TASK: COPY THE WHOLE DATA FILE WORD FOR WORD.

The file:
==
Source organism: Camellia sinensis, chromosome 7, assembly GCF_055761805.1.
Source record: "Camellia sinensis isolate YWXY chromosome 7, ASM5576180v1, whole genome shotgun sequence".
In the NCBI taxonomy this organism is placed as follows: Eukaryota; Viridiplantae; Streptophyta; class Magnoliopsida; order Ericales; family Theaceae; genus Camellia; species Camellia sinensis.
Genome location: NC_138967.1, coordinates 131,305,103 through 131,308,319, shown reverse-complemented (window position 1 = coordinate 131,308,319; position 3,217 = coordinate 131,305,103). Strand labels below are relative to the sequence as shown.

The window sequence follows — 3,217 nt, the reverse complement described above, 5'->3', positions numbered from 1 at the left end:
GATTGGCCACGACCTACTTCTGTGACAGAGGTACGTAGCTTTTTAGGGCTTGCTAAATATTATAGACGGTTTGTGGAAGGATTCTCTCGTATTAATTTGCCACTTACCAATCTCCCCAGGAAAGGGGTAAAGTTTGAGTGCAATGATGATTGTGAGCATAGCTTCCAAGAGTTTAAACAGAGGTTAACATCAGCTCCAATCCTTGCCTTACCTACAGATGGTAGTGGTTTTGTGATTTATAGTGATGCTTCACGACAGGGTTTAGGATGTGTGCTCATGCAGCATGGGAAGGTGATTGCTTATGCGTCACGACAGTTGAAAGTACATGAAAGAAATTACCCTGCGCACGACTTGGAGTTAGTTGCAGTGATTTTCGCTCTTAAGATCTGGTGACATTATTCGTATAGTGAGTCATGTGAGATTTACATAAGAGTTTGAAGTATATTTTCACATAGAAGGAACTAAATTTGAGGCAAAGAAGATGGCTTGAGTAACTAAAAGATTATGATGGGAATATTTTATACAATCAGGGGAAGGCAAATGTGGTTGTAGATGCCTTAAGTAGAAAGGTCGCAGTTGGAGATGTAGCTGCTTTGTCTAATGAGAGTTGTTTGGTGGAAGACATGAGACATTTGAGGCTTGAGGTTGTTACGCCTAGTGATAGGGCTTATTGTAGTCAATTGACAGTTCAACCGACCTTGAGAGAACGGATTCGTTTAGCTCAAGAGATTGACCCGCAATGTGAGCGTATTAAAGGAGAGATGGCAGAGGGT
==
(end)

Source organism: Camellia sinensis, chromosome 7, assembly GCF_055761805.1.
Source record: "Camellia sinensis isolate YWXY chromosome 7, ASM5576180v1, whole genome shotgun sequence".
In the NCBI taxonomy this organism is placed as follows: Eukaryota; Viridiplantae; Streptophyta; class Magnoliopsida; order Ericales; family Theaceae; genus Camellia; species Camellia sinensis.
Genome location: NC_138967.1, coordinates 131,305,103 through 131,308,319, shown reverse-complemented (window position 1 = coordinate 131,308,319; position 3,217 = coordinate 131,305,103). Strand labels below are relative to the sequence as shown.

The window sequence follows — 3,217 nt, the reverse complement described above, 5'->3', positions numbered from 1 at the left end:
GATTGGCCACGACCTACTTCTGTGACAGAGGTACGTAGCTTTTTAGGGCTTGCTAAATATTATAGACGGTTTGTGGAAGGATTCTCTCGTATTAATTTGCCACTTACCAATCTCCCCAGGAAAGGGGTAAAGTTTGAGTGCAATGATGATTGTGAGCATAGCTTCCAAGAGTTTAAACAGAGGTTAACATCAGCTCCAATCCTTGCCTTACCTACAGATGGTAGTGGTTTTGTGATTTATAGTGATGCTTCACGACAGGGTTTAGGATGTGTGCTCATGCAGCATGGGAAGGTGATTGCTTATGCGTCACGACAGTTGAAAGTACATGAAAGAAATTACCCTGCGCACGACTTGGAGTTAGTTGCAGTGATTTTCGCTCTTAAGATCTGGTGACATTATTCGTATAGTGAGTCATGTGAGATTTACATAAGAGTTTGAAGTATATTTTCACATAGAAGGAACTAAATTTGAGGCAAAGAAGATGGCTTGAGTAACTAAAAGATTATGATGGGAATATTTTATACAATCAGGGGAAGGCAAATGTGGTTGTAGATGCCTTAAGTAGAAAGGTCGCAGTTGGAGATGTAGCTGCTTTGTCTAATGAGAGTTGTTTGGTGGAAGACATGAGACATTTGAGGCTTGAGGTTGTTACGCCTAGTGATAGGGCTTATTGTAGTCAATTGACAGTTCAACCGACCTTGAGAGAACGGATTCGTTTAGCTCAAGAGATTGACCCGCAATGTGAGCGTATTAAAGGAGAGATGGCAGAGGGT